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Thursday, June 18 • 11:30am - 12:30pm
CON06.03 - Solving the puzzle of learning outcomes and curriculum: How do the pieces fit?

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Effective student learning begins with well-designed programs. Integration of a learning outcomes and assessment approach into a curriculum improvement cycle is now the norm in curriculum design. Careful attention to constructive alignment in courses and programs clearly enhances the understanding of links between learning goals, learning activities, and assessment (Biggs, 2014; Hubball et al., 2007). It is essential for faculty to understand the elements and sequence of the curriculum improvement cycle. What is the cycle? Where are learning outcomes situated in the cycle? What is involved with program assessment? When does all this have to be done? Intended for faculty, curriculum committees, and administrators, the purpose of this session is to present and engage participants in developing a curriculum improvement process appropriate for their use. A continuous improvement model for curriculum development, based on published literature, will form the basis of the session. In small groups, participants will discuss the elements of an effective program assessment plan with emphasis on program learning outcomes in the context of their institutions. At the end of the session, participants should be able to name and describe the key stages in curriculum design and improvement, and make recommendations for direct and indirect assessment of their program-level learning outcomes. Well written program learning outcomes presented in the context of curriculum improvement benefit students, faculty and other stakeholders in understanding the rationale and structure of program design. Making transparent a fine-tuned curriculum design and assessment plan provides evidence of high quality educational experiences for students.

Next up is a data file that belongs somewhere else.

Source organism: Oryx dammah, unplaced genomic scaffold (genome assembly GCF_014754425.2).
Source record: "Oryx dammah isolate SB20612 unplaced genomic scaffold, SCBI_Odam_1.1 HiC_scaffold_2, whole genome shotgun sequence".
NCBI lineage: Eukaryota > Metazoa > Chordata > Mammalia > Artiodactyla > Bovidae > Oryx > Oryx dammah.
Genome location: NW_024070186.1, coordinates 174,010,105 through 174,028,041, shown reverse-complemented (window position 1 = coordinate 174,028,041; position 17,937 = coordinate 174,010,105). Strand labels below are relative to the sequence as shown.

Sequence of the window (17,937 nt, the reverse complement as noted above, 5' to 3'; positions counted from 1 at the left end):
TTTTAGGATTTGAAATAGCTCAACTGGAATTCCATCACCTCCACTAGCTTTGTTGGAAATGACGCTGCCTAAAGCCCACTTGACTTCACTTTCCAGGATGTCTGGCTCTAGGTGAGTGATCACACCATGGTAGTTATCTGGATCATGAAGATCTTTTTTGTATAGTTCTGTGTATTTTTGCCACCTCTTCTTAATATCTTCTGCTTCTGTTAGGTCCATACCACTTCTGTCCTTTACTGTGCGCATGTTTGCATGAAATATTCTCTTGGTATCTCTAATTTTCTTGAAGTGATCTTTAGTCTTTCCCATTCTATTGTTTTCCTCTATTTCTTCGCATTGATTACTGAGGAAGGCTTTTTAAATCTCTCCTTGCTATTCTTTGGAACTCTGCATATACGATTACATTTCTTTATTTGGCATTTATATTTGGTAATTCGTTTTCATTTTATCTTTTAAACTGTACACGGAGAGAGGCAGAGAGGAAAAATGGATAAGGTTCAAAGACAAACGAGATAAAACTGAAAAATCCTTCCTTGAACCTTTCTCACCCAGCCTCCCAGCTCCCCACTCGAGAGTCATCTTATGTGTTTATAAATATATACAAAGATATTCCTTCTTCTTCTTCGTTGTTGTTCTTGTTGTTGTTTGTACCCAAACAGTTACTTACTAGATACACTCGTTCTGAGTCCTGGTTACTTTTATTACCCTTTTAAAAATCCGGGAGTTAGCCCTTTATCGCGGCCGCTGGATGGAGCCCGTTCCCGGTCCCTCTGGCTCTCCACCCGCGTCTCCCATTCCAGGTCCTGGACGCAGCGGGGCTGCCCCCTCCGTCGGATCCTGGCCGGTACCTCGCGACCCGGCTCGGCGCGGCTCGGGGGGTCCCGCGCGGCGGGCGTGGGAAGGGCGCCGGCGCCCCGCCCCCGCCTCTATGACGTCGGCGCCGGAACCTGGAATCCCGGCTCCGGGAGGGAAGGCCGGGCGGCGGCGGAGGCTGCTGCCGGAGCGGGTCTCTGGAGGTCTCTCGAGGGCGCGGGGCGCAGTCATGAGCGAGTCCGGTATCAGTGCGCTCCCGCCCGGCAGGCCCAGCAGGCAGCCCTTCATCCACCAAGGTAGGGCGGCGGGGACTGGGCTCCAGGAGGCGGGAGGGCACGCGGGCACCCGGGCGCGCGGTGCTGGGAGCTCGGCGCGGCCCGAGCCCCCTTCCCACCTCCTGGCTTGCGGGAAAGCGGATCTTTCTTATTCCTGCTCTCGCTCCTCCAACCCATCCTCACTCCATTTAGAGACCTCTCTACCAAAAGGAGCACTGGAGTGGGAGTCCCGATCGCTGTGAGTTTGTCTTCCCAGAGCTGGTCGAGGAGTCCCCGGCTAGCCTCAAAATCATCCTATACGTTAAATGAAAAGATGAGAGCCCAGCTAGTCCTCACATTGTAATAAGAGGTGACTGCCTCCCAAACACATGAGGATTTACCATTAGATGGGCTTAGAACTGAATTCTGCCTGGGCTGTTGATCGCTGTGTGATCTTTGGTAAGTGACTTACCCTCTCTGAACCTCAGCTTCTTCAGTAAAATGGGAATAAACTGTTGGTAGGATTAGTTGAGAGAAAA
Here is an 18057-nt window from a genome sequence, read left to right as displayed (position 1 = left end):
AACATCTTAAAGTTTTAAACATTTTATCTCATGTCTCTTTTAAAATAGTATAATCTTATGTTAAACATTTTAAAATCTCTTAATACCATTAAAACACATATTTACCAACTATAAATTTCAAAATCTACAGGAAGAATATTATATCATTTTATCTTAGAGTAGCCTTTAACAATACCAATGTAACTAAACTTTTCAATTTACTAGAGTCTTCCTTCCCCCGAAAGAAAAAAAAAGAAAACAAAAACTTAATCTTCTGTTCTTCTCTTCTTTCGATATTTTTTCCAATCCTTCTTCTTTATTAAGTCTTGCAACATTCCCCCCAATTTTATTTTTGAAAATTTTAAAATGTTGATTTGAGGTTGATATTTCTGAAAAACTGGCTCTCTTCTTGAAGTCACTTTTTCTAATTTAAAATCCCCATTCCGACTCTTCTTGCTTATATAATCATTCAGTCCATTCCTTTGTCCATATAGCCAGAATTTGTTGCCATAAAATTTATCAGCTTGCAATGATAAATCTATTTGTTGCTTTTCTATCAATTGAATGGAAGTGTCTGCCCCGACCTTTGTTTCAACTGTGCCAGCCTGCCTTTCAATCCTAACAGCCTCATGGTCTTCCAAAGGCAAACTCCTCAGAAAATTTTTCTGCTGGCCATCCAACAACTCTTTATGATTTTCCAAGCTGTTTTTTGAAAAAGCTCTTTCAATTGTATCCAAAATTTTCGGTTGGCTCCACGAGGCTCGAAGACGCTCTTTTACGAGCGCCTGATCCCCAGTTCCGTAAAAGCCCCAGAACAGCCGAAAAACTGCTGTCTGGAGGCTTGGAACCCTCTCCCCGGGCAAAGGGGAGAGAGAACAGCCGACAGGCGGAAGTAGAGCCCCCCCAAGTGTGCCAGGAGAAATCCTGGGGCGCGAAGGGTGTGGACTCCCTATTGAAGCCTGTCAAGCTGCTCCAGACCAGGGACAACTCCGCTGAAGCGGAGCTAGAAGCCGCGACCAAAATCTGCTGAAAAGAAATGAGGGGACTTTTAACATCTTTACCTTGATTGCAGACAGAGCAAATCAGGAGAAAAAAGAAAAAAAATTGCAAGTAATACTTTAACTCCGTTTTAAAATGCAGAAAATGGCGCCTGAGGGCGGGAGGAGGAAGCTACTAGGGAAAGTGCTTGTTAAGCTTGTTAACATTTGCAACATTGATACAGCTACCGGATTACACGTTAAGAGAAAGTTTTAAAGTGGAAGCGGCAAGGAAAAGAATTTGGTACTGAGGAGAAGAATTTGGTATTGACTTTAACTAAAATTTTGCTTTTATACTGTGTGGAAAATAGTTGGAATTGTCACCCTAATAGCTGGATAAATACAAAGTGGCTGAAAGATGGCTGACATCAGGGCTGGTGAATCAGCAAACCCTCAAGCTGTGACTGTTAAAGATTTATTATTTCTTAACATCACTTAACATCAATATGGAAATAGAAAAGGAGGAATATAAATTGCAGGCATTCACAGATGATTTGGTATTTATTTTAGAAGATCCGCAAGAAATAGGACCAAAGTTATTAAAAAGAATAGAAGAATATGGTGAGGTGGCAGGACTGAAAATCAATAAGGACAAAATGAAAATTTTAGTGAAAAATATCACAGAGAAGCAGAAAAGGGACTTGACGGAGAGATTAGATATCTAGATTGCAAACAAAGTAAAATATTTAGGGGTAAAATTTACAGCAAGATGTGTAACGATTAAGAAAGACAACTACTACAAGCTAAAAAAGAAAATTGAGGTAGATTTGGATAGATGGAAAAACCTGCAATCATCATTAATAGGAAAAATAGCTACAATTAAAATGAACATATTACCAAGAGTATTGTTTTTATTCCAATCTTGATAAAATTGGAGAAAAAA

Anonymous, The educational value of course-level learning objectives/outcomes. Eberly Center for Teaching Excellence, Carnegie Mellon. Retrieved from http://www.cmu.edu/teaching/resources/Teaching/CourseDesign/Objectives/CourseLearningObjectivesValue.pdf
Biggs, J. (2014). Constructive alignment in university teaching. HERDSA Review of Higher Education, 1, 5-22. 

Hubball, H., Gold, N., Mighty, J., & Britnell, J. (2007). Supporting the implementation of externally generated learning outcomes and learning-centred curriculum development: an integrated framework. New Directions for Teaching and Learning, Winter 2007, 112, 93-105.

Lizzio, A., Wilson, K., Simons, R. (2002). University students’ perception of the learning environment and academic outcomes: implications for theory and practice. Studies in Higher Education, 27, 27-52.

avatar for Peter Arthur

Peter Arthur

University of British Columbia Okanagan
avatar for Stephanie Chu

Stephanie Chu

Vice Provost Teaching & Learning, Kwantlen Polytechnic University
Passionate about advancing teaching and learning and related University community and culture. Imagine what we can do together!
avatar for Gary Hunt

Gary Hunt

Coordinator, Teaching and Learning Support, Thompson Rivers University
avatar for Liesel Knaack

Liesel Knaack

Director, Centre for Innovation and Excellence in Learning, Vancouver Island University
Liesel is the director of the Centre for Innovation and Excellence in Learning at VIU. The centre supports faculty and students with learning technologies, pedagogical design, online learning and scholarly teaching and learning. Liesel was formerly a K-12 teacher and Associate Professor... Read More →

Thursday June 18, 2015 11:30am - 12:30pm PDT
Bayshore Salon EF

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